Oxygen reduction reaction activities of Pt/Au(1 1 1) surfaces prepared by molecular beam epitaxy

Yuki Iijima, Yu Takahashi, Ken Ichi Matsumoto, Takehiro Hayashi, Naoto Todoroki, Toshimasa Wadayama

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26 Citations (Scopus)


Pt-deposited Au(1 1 1) surfaces were prepared by molecular beam epitaxy (MBE). Surface structures of the samples were verified with reflection high-energy electron diffraction (RHEED), scanning tunneling microscopy (STM) and infrared reflection absorption spectroscopy (IRRAS) for adsorbed carbon monoxide in an ultra-high vacuum (UHV) condition. The UHV-results show that epitaxial growth of Pt(1 1 1) on clean Au(1 1 1). A 0.3-nm-thick Pt deposition found to almost cover the Au surface. In addition, monoatomic-height Pt islands were observed on the topmost surface. Electrochemical properties were evaluated by cyclic voltammetry (CV) and linear sweep voltammetry (LSV) using a rotating disk electrode apparatus set in an N2-purged glove box. A CV curve of the Pt0.3nm/Au(1 1 1) recorded in the potential region of 0.05-1.0 V vs. reversible hydrogen electrode (RHE) was similar to that of clean Pt(1 1 1), except for the lack of 'butterfly' peaks at 0.8 V. Oxygen reduction reaction (ORR) activities of the samples were evaluated by kinetic controlled current densities at 0.9 V; the activity of the Pt0.3nm/Au(1 1 1) was ca. 1.8 times higher than that of the clean Pt(1 1 1). During CV curve measurements of the Pt0.3nm/Au(1 1 1) in the region of 0.05-1.7 V, a redox feature at 0.13 V became apparent; the ORR activity evaluated after the CV measurements was higher than the as-prepared sample. An UHV-STM image collected after re-transfer from the glove box showed two to three monoatomic-height Pt mounds whose slopes were 10-20°. The results clearly showed that surface defects at the topmost Pt(1 1 1) layer such as steps contribute to the ORR enhancement of MBE-prepared Pt/Au(1 1 1).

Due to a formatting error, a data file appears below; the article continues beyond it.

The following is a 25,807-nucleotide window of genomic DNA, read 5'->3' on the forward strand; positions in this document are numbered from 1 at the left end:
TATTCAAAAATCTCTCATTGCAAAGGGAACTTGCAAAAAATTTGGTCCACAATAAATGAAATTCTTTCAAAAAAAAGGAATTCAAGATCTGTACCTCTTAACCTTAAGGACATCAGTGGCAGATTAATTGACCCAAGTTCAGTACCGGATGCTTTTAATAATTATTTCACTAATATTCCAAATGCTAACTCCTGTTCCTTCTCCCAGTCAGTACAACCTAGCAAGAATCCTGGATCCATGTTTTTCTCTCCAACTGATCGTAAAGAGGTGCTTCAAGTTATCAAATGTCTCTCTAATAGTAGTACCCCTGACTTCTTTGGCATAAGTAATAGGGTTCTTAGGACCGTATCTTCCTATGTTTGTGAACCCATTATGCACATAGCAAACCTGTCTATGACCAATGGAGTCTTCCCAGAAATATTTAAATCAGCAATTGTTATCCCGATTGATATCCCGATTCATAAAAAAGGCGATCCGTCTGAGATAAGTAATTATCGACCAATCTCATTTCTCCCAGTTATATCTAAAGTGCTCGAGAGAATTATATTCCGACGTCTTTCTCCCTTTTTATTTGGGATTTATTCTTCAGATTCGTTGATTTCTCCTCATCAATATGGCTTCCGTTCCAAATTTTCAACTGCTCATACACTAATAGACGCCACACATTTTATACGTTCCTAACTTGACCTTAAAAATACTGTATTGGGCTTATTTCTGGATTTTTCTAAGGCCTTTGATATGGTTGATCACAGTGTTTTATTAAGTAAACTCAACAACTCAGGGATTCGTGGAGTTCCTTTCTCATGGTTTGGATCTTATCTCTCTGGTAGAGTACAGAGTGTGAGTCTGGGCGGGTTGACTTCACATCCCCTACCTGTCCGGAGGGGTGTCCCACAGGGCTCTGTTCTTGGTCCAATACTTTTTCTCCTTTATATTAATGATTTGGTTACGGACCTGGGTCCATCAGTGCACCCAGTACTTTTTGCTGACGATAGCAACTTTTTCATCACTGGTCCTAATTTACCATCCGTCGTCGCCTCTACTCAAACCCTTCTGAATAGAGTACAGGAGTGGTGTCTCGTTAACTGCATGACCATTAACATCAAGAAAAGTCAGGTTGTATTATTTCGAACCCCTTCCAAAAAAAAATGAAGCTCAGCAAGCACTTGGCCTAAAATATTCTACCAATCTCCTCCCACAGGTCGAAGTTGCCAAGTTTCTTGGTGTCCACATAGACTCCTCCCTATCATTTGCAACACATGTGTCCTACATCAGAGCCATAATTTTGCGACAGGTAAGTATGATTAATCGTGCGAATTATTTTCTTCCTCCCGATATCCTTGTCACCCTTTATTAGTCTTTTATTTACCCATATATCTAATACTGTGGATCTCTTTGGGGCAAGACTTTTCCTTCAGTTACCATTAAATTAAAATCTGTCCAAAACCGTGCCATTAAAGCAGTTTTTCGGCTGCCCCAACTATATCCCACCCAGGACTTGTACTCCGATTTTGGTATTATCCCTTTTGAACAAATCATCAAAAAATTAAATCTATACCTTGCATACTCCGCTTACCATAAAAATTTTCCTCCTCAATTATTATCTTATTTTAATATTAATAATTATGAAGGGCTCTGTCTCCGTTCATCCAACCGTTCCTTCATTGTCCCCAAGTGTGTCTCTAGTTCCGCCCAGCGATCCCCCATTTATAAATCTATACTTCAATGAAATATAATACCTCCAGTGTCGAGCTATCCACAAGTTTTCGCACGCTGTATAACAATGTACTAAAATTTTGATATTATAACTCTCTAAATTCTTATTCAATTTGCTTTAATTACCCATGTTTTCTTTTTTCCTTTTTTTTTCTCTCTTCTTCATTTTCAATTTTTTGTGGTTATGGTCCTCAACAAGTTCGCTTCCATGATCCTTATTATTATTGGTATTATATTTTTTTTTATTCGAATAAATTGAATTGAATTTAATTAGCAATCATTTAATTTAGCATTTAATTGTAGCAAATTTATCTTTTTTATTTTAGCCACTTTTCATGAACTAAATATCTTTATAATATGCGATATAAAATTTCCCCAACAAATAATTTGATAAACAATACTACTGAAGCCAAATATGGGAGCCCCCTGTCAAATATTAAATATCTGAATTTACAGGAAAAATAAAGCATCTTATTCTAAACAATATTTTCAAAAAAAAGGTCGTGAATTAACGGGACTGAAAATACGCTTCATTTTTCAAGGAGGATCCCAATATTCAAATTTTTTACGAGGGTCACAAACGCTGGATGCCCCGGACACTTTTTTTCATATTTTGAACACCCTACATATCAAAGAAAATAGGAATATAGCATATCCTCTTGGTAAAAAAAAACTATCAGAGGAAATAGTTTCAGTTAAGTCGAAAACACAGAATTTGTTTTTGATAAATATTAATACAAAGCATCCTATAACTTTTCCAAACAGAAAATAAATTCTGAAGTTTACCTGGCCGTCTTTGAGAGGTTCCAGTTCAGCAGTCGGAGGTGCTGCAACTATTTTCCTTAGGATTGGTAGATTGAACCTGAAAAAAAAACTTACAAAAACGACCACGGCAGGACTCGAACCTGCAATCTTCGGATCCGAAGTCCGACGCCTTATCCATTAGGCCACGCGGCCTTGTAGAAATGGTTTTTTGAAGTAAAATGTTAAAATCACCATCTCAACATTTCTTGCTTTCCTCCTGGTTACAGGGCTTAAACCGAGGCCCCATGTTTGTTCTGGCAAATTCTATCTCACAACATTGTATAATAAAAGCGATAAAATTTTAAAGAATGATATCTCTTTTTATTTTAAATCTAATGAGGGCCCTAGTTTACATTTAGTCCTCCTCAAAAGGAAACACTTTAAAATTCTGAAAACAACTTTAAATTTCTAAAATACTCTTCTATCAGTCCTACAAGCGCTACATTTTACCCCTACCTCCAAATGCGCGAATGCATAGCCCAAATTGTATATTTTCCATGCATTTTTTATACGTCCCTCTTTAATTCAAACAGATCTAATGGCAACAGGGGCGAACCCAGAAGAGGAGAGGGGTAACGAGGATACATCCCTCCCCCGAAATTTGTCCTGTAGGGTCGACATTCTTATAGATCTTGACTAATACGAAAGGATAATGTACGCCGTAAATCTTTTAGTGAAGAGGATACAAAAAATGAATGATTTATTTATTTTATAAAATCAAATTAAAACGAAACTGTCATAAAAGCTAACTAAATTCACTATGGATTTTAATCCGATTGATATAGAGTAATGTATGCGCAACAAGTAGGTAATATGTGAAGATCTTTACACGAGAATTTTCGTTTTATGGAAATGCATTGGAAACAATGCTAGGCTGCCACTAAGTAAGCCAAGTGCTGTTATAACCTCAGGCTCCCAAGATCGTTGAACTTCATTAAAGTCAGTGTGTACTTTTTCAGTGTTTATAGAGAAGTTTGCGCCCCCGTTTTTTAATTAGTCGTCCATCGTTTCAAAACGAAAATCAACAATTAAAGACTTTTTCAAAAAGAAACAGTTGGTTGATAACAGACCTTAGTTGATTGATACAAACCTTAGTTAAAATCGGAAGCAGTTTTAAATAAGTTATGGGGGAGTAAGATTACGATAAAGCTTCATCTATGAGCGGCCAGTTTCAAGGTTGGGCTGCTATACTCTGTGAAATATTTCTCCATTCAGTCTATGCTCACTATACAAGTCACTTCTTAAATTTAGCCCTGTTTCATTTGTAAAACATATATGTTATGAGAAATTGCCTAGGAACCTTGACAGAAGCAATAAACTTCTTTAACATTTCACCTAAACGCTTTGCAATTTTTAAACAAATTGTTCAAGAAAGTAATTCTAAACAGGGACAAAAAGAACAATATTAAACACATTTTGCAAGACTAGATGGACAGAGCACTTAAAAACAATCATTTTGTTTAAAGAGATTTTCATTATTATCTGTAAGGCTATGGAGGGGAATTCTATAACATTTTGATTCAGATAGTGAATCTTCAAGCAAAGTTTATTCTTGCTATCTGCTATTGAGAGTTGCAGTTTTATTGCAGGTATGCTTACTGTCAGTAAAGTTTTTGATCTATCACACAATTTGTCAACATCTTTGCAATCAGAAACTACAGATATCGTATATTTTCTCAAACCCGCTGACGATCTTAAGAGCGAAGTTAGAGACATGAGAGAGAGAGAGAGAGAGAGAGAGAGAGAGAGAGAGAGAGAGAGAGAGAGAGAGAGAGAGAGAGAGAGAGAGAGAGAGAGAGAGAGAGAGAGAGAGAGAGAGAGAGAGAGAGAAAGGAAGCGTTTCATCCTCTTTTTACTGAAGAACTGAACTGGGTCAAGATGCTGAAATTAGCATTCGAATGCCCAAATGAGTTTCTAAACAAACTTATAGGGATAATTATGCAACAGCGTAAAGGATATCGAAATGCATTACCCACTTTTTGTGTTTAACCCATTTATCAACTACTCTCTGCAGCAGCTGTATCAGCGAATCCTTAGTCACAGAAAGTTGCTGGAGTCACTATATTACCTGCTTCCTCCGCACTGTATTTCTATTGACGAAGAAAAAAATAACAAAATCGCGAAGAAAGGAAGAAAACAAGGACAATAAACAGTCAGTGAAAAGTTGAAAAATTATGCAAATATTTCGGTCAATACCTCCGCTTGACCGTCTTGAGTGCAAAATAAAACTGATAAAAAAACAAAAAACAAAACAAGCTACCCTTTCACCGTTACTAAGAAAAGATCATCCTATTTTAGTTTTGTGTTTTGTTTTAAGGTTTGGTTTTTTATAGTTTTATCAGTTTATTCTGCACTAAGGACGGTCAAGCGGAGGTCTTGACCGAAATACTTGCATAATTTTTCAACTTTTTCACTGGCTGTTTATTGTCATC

Original languageEnglish
Pages (from-to)79-85
Number of pages7
JournalJournal of Electroanalytical Chemistry
Publication statusPublished - 2012 Oct 1


  • Au(1 1 1)
  • Molecular beam epitaxy
  • Oxygen reduction reaction
  • Platinum
  • Polymer electrolyte membrane fuel cell
  • Scanning tunneling microscope


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